Sunday, July 26, 2009

Long Black, No Sugar

Doug asked the the girl with the black apron behind the counter for a long black to go, no sugar.

"That's three fifty," she said.

He already knew that, and handed her the correct change. She scurried off to the bean grinder. The cafe wasn't really very busy at this time of day; the breakfast crowd had gone, and morning tea was still an hour or two away. The middle aged couple in the corner looked like they were talking about mortgages, divorce, haemmoroids, or an equally painful subject.

The girl worked the espresso machine. The sounds of hissing and clunking were ominous. Doug wondered if espresso machines ever exploded, scalding and maiming barristas and customers. The girl said, loudly over the noise, "It's almost ready! How many sugars would you like?"

"No sugar, thanks."

A bit more clanging and some wiping. Suddenly aware that he was being watched, Doug turned to find two women waiting behind him, who didn't look like they wanted to wait. The serious couple was leaving. Doug turned back around in time to see the girl walk over from the work bench to the serving counter. She handed him a coffee and two packets of sugar.

Doug said, "Thanks," took the coffee - left the sugar - and walked straight out of the cafe. He shook his head and wondered what was going on in his world. Logically, the problem lay either with others, or within himself. Were others consistently becoming increasing incompetetent and less able to understand him? Alternatively: had Doug himself developed a speech problem of some kind? He considered whether it was plausable that he had developed an involuntary Freudian slip that he was himself deaf to; in that he now only thought he asked for no sugar, but was requesting sugar nonetheless.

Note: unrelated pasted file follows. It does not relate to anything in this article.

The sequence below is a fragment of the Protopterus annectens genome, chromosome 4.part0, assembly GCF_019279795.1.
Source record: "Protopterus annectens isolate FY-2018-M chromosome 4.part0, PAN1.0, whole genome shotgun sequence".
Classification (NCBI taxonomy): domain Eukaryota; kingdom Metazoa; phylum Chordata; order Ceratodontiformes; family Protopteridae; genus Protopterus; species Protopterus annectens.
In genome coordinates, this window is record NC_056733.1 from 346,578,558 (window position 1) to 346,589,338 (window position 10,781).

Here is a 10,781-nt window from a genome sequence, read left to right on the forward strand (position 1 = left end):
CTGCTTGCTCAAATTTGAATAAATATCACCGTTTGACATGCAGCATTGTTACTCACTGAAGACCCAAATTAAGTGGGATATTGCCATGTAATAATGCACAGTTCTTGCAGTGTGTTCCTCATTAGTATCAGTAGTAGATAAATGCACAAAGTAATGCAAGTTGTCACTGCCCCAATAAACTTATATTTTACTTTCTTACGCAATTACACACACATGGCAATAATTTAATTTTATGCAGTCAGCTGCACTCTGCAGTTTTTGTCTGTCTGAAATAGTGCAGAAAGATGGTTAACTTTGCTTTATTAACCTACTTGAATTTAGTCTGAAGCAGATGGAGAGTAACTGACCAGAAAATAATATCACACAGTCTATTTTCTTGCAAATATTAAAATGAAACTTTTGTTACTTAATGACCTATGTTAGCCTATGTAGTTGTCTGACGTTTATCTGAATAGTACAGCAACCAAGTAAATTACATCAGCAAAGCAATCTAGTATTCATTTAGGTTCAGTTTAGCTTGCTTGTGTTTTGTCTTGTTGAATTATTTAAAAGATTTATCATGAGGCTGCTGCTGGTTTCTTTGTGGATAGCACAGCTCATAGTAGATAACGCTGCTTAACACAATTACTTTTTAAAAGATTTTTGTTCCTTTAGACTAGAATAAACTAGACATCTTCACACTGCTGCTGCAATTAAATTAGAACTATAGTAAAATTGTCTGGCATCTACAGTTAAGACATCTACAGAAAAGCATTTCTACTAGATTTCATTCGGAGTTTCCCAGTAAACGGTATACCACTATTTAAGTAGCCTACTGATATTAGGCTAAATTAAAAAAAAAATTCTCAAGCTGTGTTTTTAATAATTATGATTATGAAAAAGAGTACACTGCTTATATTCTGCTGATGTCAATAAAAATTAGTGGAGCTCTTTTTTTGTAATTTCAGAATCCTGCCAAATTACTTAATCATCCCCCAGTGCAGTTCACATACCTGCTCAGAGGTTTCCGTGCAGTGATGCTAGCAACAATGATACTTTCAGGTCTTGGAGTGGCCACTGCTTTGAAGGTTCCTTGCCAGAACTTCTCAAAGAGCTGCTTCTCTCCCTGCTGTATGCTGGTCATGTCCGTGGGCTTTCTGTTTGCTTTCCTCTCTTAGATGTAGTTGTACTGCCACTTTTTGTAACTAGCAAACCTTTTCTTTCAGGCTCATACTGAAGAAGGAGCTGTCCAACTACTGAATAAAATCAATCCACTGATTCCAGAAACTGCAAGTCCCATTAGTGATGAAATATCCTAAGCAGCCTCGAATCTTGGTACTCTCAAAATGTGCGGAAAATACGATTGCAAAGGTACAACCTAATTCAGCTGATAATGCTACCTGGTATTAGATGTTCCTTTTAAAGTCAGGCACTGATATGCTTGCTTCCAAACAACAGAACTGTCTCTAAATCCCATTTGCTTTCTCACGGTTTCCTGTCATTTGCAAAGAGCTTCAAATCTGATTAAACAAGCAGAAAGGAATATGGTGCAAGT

Despite the fact that he was almost seventy - and must by now be leaning a little toward senility - he still tended to believe he was a victim of the incompetence of others, rahter than his own deficiencies. This was based on his own assessment of the balance of probabilities to be sure; but he had little else to work with.Why is it so hard to get a long black with no sugar, anyway?

Doug stopped on the footpath to admire an old but well maintained Honda motorcyle. He gingerly sipped the coffee, careful not to burn his tongue. Revolted, he spat the milky liquid into the gutter, barely missing the nice old bike. White coffee! White coffee?

1 comment:

Bernard said...

Apart from the fact that I'm just over thirty (rather than almost seventy) this is painfully autobiographical. So many times I've wondered if I actually said, "No sugar" - and got some anyway. I can't count the flat white's I've received when asking for long blacks...